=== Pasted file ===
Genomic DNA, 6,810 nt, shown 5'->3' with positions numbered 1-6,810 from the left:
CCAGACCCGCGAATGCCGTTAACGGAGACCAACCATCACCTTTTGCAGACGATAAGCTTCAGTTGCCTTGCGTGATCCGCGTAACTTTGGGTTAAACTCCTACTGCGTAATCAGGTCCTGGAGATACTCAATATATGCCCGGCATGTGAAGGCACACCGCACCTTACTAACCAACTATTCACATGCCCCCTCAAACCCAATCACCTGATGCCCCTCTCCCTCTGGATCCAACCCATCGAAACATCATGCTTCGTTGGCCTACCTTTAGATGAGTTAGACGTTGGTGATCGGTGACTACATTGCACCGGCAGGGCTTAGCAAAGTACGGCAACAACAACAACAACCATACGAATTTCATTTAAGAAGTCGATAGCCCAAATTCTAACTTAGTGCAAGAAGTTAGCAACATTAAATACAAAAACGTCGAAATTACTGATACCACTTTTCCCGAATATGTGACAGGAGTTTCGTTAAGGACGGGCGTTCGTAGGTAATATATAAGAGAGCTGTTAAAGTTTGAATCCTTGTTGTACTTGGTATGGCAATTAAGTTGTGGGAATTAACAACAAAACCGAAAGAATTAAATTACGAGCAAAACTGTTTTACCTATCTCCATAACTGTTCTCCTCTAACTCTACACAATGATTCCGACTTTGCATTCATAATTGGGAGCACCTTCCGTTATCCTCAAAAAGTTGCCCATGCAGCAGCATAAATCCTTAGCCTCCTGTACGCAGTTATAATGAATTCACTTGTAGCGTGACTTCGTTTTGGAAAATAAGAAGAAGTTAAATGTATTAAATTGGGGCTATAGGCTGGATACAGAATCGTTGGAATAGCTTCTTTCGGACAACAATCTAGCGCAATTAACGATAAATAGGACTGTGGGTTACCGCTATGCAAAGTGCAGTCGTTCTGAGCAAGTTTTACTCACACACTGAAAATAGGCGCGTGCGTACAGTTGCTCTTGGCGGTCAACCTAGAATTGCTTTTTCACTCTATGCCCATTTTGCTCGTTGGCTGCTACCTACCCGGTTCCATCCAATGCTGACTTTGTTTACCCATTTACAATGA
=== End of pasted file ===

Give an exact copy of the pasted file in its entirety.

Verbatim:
Genomic DNA, 6,810 nt, shown 5'->3' with positions numbered 1-6,810 from the left:
CCAGACCCGCGAATGCCGTTAACGGAGACCAACCATCACCTTTTGCAGACGATAAGCTTCAGTTGCCTTGCGTGATCCGCGTAACTTTGGGTTAAACTCCTACTGCGTAATCAGGTCCTGGAGATACTCAATATATGCCCGGCATGTGAAGGCACACCGCACCTTACTAACCAACTATTCACATGCCCCCTCAAACCCAATCACCTGATGCCCCTCTCCCTCTGGATCCAACCCATCGAAACATCATGCTTCGTTGGCCTACCTTTAGATGAGTTAGACGTTGGTGATCGGTGACTACATTGCACCGGCAGGGCTTAGCAAAGTACGGCAACAACAACAACAACCATACGAATTTCATTTAAGAAGTCGATAGCCCAAATTCTAACTTAGTGCAAGAAGTTAGCAACATTAAATACAAAAACGTCGAAATTACTGATACCACTTTTCCCGAATATGTGACAGGAGTTTCGTTAAGGACGGGCGTTCGTAGGTAATATATAAGAGAGCTGTTAAAGTTTGAATCCTTGTTGTACTTGGTATGGCAATTAAGTTGTGGGAATTAACAACAAAACCGAAAGAATTAAATTACGAGCAAAACTGTTTTACCTATCTCCATAACTGTTCTCCTCTAACTCTACACAATGATTCCGACTTTGCATTCATAATTGGGAGCACCTTCCGTTATCCTCAAAAAGTTGCCCATGCAGCAGCATAAATCCTTAGCCTCCTGTACGCAGTTATAATGAATTCACTTGTAGCGTGACTTCGTTTTGGAAAATAAGAAGAAGTTAAATGTATTAAATTGGGGCTATAGGCTGGATACAGAATCGTTGGAATAGCTTCTTTCGGACAACAATCTAGCGCAATTAACGATAAATAGGACTGTGGGTTACCGCTATGCAAAGTGCAGTCGTTCTGAGCAAGTTTTACTCACACACTGAAAATAGGCGCGTGCGTACAGTTGCTCTTGGCGGTCAACCTAGAATTGCTTTTTCACTCTATGCCCATTTTGCTCGTTGGCTGCTACCTACCCGGTTCCATCCAATGCTGACTTTGTTTACCCATTTACAATGA